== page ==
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Overhead Estimate

Discussion in 'Starting a Lawn Care Business' started by Azrael, Feb 16, 2007.

  1. Azrael

    Azrael LawnSite Member
    Posts: 31

    I'm working on running numbers for my business plan. When estimating overhead, is 1/3 of your income/receipts a good number to estimate with? i'm trying to cover everything such as gas, oil, blades, mileage wear & tear, ins, etc. Basically more or less all overhead costs.

    Not sure if I'm clear so here is a concrete example:
    Total Income/Receipts for year: $60,000
    Overhead Estimate: $20,000

    THanks for your help!
  2. cleancutccl

    cleancutccl LawnSite Senior Member
    Posts: 698

    you need to actually go through all your paperwork and come up with how much you think you will spend in every category. Your fuel and maintenance costs are not overhead, they are cost per hour of machinery. Do a web search for a fillout sheet for calculating overhead that will help. You also need to estimate how much you will make this coming year to figure a percentage overhead to figure on every job. It takes time, so don't expect it to be easy, but if you want to ACTUALLY make money and not just think you make money it is a process you have to do.
  3. Azrael

    Azrael LawnSite Member
    Posts: 31

    Maybe I shouldn't have called it overhead, basically I'm just looking at ALL costs that would be coming out of receipts, minus large purchases i.e. mowers etc.

    I am just doing a business plan now, actually more like chicken scratches in a notebook to later turn into a business plan, and just would like a rough % for my scratches.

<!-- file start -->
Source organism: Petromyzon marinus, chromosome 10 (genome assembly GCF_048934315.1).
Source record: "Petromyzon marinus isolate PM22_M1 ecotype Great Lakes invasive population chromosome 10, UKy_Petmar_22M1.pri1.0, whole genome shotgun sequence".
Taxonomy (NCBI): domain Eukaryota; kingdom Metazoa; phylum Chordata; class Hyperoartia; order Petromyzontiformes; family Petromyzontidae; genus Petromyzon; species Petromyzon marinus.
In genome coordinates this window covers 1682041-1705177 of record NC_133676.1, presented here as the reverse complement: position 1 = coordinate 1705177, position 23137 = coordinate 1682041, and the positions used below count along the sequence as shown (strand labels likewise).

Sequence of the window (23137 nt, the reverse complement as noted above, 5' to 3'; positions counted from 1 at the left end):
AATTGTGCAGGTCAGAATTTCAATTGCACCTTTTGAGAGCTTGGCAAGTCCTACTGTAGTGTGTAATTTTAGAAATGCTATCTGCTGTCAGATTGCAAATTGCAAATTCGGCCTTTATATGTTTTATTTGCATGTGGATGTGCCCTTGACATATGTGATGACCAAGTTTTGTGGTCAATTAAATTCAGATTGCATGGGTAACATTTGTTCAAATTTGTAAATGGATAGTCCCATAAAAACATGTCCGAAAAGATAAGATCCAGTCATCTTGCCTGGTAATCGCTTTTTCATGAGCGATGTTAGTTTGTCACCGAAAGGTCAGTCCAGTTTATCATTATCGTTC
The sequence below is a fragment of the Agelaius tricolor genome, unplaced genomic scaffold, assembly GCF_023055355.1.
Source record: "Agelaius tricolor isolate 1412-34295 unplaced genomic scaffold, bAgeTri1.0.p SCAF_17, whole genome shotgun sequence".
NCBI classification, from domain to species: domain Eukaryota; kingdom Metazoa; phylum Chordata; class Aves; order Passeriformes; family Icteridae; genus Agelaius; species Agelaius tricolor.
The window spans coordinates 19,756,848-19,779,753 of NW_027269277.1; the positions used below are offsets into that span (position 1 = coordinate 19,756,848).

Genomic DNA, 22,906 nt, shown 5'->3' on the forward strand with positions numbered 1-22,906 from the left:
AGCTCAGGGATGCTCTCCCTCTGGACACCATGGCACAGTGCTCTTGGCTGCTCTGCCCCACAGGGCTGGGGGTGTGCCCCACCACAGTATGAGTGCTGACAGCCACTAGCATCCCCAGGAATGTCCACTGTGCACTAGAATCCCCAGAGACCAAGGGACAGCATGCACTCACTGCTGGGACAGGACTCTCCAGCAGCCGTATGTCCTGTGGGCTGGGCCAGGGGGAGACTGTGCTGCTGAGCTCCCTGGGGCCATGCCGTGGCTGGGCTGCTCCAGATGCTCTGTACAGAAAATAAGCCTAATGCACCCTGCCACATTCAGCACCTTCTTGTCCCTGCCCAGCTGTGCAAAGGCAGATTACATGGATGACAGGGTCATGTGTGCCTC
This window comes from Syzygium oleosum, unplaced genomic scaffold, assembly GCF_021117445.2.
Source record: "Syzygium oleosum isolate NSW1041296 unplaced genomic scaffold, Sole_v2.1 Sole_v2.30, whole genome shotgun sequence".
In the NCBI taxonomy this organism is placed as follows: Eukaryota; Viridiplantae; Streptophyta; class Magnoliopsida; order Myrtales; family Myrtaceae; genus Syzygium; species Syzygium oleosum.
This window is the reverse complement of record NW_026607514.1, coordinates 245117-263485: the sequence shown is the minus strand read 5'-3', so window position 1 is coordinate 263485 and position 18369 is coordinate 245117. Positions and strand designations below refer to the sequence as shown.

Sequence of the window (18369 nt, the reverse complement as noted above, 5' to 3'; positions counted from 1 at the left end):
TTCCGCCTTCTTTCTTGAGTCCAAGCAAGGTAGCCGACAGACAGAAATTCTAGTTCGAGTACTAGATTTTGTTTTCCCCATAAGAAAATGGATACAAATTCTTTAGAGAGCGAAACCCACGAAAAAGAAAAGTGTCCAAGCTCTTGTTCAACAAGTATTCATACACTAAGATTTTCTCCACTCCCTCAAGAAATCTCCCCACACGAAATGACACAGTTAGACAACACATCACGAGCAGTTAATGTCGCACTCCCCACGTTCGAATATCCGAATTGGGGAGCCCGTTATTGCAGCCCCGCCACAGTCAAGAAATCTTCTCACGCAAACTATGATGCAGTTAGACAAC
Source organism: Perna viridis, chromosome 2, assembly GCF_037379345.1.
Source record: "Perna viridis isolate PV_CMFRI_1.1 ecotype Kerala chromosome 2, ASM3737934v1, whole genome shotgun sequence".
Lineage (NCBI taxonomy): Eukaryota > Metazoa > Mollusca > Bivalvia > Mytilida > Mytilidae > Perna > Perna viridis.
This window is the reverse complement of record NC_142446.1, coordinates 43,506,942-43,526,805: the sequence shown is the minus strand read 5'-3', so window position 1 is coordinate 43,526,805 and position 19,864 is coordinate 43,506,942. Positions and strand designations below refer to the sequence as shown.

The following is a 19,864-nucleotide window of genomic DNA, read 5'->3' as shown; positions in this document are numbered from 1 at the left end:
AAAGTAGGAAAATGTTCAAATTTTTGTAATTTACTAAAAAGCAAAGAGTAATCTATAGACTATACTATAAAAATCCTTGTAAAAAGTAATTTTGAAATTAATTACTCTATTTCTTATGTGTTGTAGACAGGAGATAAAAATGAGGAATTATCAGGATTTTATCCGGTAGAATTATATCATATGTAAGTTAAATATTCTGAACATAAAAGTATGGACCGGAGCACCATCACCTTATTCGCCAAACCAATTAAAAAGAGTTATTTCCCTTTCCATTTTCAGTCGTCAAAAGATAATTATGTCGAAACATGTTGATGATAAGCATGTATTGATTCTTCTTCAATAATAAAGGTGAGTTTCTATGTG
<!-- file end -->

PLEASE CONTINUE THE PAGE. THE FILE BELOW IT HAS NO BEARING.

I'll rephrase my question...In general, after someone removes all their maintenance, overhead, and miscellaneous expenses from their receipts, what percentage of the toal was that? Approx 33%?
  4. LawnRunner

    LawnRunner LawnSite Member
    Posts: 37

    I am now in my third year in the lawn care business. During my first two years I didn't pay too much attention to overhead, because frankly it would have probably scared the dickens out of me. With all the startup expenses and equipment purchases it was very high. In my first two years I considered myself lucky to just break even.

    Since this year is my third year I started thinking more about overhead. With startup costs out of the way and with just having to replace equipment during the next few years my overhead will be considerably less.

    In January I sat down and looked at my expenses and overhead versus projected income. Now take in consideration I feel I am being very conservative with my income projections. At any rate what I came up with for 2007 was 50%.

    Customers come usually just one at a time and it takes a good while to gain a good customer base. Hopefully you will be able to come by customers easier than I have. The more customers you have the less your overhead will be. This is because there are many expenses that do not change, like insurance for example.

    Just to let you know I like to look at expenses and overhead by the hour and I figure it presently runs me in the $10.00 to $12.00 range. Looking at it this way I know I have to get this out of the way before I can make any money.

    I wish you the best of luck.

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